Figure 1

CONSORT diagram of inclusion criteria and exclusion criteria for study.

Standard treatment

All patients were required to have a comprehensive physical examination and a pre-operative evaluation before surgery. All of the mastectomies and lumpectomies were R0 resection (margin-clear resection). Treatment with adjuvant chemotherapy, post-mastectomy radiotherapy and/or endocrine therapy was determined by the risk of relapse and was based on the standard of care at the time of surgery. Immunohistochemical (IHC) staining was used to evaluate the status of estrogen receptors (ER) and progesterone receptors (PR) in the tumors, as previously described. HER2 status was evaluated by IHC staining with (3+) being positive, (0 and 1+) being negative and (2+) requiring further evaluated by FISH. Four subtypes were defined: 1) Luminal A: ER(+) and/or PR(+), HER2(-), grade 1 or grade 2 tumors, 2) Luminal B: ER(+) and/or PR(+) and HER2(+) tumors or ER(+) and /or PR(+) and HER2(-) grade 3 tumors, 3) HER2+: ER(-), PR(-) and HER2(+) tumors, 4) Triple negative: ER-, PR-,HER2- tumors.

Endpoints and statistical analysis

Overall survival (OS) was defined as the time from the first diagnosis of primary breast cancer to death from any cause. Disease-free survival (DFS) was defined as the time from the diagnosis of breast cancer to the development of any local recurrence or metastatic disease. Patients without any evidence of relapse or death were censored at the last date they were known to be alive.

Statistical analysis was carried out with SPSS, version 16.0 (SPSS Inc, Chicago, IL). The Chi-square test was used to compare patient and clinical-pathological characteristics between sub-groups, and the nonparametric Kruskal–Wallis rank test was used for ordinal categorical variables. Survival distributions were estimated by the Kaplan–Meier method, and the comparison between subgroups was done by the log-rank test. Multivariate analysis was carried out using Cox’s proportional hazard regression model, and hazard ratios (HR) are presented with their 95% confidence intervals. All statistical tests were two sided, and P < 0.05 was considered significant.

Results and discussion

Clinicopathologic characteristics

One thousand three hundred and sixty patients below the age of 40y and 3110 patients from 40y to 50y with primary breast cancer were included in the study. The patient characteristics of the two groups were summarized in Table 1. The median age was 35.2y and 46.0y respectively for the two comparison groups. Eighty patients (5.9%) younger than 40y had a family history in comparison with 1.4% in the group of 40-50y patients (P < 0.05). Two hundred and twenty-three (16.4%) patients aged 39 or younger received breast conservative surgery (BCS) while fewer older patients (7.6%) underwent BCS. A larger proportion of younger patients received chemotherapy (93.2% vs. 90.1%) and radiotherapy (25% vs. 17.4%). However, the difference were not statistically significant in all adjuvant therapies between the two groups (P > 0.05, Table 1).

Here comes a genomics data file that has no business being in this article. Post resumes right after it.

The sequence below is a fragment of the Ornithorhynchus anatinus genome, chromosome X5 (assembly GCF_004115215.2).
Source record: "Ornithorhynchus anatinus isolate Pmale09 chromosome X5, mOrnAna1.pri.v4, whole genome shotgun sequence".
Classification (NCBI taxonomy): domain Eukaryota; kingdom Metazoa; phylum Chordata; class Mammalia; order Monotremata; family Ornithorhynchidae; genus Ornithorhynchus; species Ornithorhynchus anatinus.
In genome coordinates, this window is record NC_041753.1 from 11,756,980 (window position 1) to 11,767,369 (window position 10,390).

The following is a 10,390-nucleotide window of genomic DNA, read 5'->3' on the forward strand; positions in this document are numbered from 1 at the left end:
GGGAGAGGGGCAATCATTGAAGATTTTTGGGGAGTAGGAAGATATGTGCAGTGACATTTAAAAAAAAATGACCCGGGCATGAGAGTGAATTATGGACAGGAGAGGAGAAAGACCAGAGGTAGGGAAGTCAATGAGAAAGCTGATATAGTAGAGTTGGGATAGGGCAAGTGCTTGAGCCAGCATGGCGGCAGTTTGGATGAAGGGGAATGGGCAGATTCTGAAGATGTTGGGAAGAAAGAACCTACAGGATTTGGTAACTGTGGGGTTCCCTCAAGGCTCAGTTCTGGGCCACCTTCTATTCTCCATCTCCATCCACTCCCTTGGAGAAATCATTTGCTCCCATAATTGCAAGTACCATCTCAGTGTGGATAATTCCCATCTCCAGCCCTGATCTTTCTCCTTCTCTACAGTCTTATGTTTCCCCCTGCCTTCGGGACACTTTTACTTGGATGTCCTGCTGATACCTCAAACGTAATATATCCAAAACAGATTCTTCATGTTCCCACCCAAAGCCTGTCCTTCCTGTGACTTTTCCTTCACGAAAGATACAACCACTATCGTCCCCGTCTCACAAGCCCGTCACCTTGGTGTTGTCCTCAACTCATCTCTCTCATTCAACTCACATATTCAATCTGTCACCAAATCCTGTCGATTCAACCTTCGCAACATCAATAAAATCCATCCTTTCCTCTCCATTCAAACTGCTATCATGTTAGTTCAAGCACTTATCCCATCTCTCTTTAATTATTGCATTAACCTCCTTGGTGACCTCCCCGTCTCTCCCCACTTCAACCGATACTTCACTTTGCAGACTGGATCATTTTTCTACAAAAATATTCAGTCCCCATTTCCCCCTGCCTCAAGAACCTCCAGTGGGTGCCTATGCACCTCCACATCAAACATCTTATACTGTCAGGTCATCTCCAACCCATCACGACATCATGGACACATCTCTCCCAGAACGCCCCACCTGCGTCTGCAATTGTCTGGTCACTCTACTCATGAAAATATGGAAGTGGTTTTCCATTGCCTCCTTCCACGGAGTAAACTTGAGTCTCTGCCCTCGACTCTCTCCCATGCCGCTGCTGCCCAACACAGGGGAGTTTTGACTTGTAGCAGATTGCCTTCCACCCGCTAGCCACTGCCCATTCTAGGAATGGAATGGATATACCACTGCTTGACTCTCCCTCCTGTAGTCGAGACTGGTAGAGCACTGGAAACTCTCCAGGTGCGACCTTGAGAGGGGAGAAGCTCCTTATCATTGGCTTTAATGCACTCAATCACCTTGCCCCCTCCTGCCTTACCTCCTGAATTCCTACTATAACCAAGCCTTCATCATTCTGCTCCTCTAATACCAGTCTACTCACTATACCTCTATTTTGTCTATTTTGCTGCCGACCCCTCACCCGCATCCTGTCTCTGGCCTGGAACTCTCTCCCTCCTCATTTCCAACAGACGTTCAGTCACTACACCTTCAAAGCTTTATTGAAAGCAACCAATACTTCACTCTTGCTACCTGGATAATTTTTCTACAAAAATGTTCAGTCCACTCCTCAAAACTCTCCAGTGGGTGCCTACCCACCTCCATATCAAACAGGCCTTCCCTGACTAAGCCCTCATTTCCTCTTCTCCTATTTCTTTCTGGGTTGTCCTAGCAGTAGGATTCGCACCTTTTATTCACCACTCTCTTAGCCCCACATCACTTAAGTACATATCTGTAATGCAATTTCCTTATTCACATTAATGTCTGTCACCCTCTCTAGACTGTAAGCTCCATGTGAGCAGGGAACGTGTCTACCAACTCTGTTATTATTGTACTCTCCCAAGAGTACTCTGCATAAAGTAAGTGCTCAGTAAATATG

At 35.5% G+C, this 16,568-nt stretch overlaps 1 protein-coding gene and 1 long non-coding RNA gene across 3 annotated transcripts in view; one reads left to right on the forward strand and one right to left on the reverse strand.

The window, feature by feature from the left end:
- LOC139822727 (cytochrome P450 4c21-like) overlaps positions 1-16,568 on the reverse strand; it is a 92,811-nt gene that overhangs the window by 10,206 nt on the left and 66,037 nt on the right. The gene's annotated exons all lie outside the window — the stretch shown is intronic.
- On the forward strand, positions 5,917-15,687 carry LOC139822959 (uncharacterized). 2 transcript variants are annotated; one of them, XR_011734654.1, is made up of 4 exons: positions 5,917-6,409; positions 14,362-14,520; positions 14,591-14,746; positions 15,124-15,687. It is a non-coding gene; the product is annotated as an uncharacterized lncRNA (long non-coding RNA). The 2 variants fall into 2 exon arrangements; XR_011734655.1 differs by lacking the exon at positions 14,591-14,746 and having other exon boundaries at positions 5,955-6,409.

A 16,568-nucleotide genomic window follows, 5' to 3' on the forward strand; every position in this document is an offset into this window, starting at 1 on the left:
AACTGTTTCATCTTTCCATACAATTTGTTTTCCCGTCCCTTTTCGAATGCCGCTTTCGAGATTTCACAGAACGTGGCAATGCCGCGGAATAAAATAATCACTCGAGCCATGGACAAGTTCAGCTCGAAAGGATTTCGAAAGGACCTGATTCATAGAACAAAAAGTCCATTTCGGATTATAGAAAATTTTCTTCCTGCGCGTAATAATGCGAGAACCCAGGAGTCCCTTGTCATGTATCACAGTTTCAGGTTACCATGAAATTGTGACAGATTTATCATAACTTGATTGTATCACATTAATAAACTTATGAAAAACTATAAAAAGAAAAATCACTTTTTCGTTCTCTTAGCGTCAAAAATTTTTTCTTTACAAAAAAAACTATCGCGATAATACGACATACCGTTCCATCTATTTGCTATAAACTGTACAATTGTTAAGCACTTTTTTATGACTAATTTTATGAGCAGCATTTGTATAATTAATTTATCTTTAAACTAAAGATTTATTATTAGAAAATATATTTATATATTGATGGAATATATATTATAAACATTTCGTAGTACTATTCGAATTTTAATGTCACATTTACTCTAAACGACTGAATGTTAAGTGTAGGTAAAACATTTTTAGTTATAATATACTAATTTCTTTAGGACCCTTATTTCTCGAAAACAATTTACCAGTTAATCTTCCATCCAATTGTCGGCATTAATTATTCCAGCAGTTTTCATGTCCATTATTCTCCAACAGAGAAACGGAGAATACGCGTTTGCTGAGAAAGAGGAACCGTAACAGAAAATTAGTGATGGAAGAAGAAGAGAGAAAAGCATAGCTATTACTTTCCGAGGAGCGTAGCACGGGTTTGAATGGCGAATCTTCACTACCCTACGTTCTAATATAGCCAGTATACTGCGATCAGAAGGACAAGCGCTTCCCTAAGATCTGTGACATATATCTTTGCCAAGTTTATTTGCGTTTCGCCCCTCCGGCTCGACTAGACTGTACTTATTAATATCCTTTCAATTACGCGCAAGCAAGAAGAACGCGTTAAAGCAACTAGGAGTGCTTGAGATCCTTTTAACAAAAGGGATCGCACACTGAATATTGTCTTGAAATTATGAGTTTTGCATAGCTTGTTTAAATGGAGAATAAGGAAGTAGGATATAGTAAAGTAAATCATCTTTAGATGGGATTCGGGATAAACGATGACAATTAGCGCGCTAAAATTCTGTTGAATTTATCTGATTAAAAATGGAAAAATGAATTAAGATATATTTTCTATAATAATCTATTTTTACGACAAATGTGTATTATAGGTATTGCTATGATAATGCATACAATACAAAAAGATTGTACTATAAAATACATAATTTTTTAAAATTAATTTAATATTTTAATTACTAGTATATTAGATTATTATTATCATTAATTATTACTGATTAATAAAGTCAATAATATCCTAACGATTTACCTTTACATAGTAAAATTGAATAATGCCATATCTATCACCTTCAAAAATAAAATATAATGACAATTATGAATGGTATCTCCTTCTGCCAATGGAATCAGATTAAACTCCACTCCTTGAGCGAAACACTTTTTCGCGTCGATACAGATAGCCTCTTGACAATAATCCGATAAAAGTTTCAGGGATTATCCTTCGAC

Table 1

Clinicopathologic characteristics of patients according to age

Age

<40y

40 ~ 50y

P value

character

No.

%

No.

%

T stage

    

<0.01

T1

520

38.2

1072

34.5

 

T2

625

46.0

1914

56.3

 

T3

215

15.8

124

9.2

 

N stage

    

0.07

N0

626

46.0

1580

50.8

 

N1

324

23.8

787

25.3

 

N2

324

23.8

606

19.5

 

N3

86

6.4

137

4.4

 

Family history

    

<0.01

Yes

80

5.9

44

1.4

 

No

1280

94.1

3066

98.6

 

Tumor Grade

    

<0.01

Grade I

56

4.1

93

3.0

 

Grade II

775

57

2233

71.8

 

Grade III

529

38.9

784

25.2

 

Tumor type

    

0.4

IDC

1216

89.4

2762

88.8

 

ILC

60

4.4

168

5.4

 

Others

84

6.2

180

5.8

 

LVI

    

<0.01

Positive

413

30.4

790

25.4

 

Negative

947

69.6

2320

74.6

 

ER status

    

<0.01

Positive

821

60.4

2133

68.6

 

Negative

539

39.6

977

31.4

 

PR status

    

0.9

Positive

826

60.7

1894

60.9

 

Negative

534

39.3

1216

39.1

 

HER2 status

    

0.01

Positive

390

28.7

647

20.8

 

Negative

970

71.3

2463

79.2

 

Subtype

    

<0.01

Luminal A

660

48.5

1959

59.2

 

Luminal B

344

25.3

579

17.5

 

Her2 positive

129

9.5

327

9.9

 

Triple negative

227

16.7

445

13.4

 

Srugery

    

<0.01

BCS

223

16.4

236

7.6

 

Mastectomy

1137

83.6

2874

92.4

 

Endocrine therapy

    

0.7

No

204

15.0

442

14.2

 

Yes

1156

85

2668

85.8

 

Chemotherapy

    

0.4

No

92

6.8

308

9.9

 

Yes

1268

93.2

2802

90.1

 

Radiotherapy

    

0.1

No

1020

75.0

2568

82.6

 

Yes

340

25.0

542

17.4

 

Abbreviation:

IDC intraductal carcinoma.

ILC intralobular carcinoma.

LVI  lymphovascular invasion.

ER eostregen receptor.

PR progesterone receptor.

BCS breast conservative surgery.

Younger patients tended to have a higher T stage (P < 0.01) and the trend of a higher N stage (P = 0.07) in comparison with the group of older patients. More grade III tumors (38.9% vs. 25.2%, P < 0.01) and more lymph-vascular invasions (30.4% vs. 25.4%, P < 0.01) were presented in the <40y group when compared with 40-50y group.